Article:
INTERVIEW WITH BRAUCHLI
On Charles Pelton and the flier.
BRAUCHLI: “He’s a very nice guy. He’s enthusiastic. He’s smart. He was organized. He has a lot of good ideas on how conferences and events should work. He has a lot of experience in this area. I think this went off track, in this flier he produced. But the fundamental problem was not the flier. It was the idea.”
On his discussions with Pelton about whether the planned “salon” dinners should have been on the record.
BRAUCHLI: “I think there was a sense that these things, in order to succeed, (that) there needed to be a sense that they were confidential. And at that point, I should have, rather than try to lay down a lot of conditions and parameters to make it acceptable for the news department, I should have said: ‘No, that’s wrong. Our role is to shine a bright light on dark corners, and not to create new dark corners.’”
On missed opportunities to kill the idea of “salon” dinners.
BRAUCHLI: “The opportunities began when the conversation first came up about salon dinners, whenever that took place. The opportunity continued when the decision was made to hire Charles. I don’t know if it was raised in the course of his interviews. But the idea clearly predated him, before his hiring, and we could have stopped it at any point along the way and we didn’t. [At] any point someone might have thought to say ‘We shouldn’t be doing this.’ And someone should have thought to say we shouldn’t be doing that. But the fact is the no one did.”
On the decision to allow the newsroom to participate in a Post-organized event that wasn’t on the record.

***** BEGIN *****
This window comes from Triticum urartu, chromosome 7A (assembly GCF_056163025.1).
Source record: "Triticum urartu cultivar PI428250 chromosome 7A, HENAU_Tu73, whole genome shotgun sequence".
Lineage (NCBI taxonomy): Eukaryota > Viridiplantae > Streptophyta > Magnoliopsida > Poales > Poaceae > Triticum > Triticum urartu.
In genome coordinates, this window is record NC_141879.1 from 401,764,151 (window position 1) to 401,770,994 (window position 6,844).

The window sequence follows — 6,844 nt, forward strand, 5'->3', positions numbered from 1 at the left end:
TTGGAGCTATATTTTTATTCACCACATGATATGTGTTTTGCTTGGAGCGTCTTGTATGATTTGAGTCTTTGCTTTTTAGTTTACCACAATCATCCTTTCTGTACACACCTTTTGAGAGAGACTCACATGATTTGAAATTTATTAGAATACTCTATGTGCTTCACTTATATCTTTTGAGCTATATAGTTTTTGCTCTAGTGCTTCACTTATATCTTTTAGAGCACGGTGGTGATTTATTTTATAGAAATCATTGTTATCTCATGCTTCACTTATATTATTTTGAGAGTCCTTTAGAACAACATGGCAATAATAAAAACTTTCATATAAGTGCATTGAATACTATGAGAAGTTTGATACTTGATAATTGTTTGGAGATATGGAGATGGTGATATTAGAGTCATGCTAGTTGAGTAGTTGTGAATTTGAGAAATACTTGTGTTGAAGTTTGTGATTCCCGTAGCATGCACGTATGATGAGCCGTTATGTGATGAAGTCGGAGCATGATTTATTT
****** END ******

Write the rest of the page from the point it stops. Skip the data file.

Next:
BRAUCHLI: ”It was a flawed idea from the start... because for the newsroom to participate in something that was on background or off the record, with sponsors, on a subject of wide importance, was a mistake.”
On whether the focus on finding new revenue streams for The Post might have caused managers to let down their ethical guard.
BRAUCHLI: “I don’t think that’s fair. When I found myself applying conditions and parameters, I should have realized I as in a swamp and got out. I made a mistake in believing that this particular structure was something we should do. It wasn’t something we should have done. But there have been many instances where there have been business opportunities that would be inconsistent with our journalistic principles that we have turned down. We will continue to hew to our principles and turn down business opportunities if they are inconsistent with our values. In this instance, it took us altogether too long to see how this was inconsistent. But in the end, when it was stark and in front of us, we realized how incompatible this was with our values and we pulled out.... There is no question that in this time if great upheaval in our industry, more and more ideas get tossed around, and what requires of us is greater vigilance, not reduced vigilance.”
On what needs to be done to restore faith with readers who might believe The Post is no longer committed to high ethical standards.
BRAUCHLI: “That’s easy. Our journalism, day in and day out, shows our commitment to our values. And it was, and is, unaffected by this episode. We have never done anything in our newspaper or on our Web site that is inconsistent with these values. By doing good journalism day in and day out, we will demonstrate to our audience, and anyone who cares to pay attention, that we are as principled and as committed to our core values as we have ever been. And it has been true every day of this contretemps, and it will be true going forward.”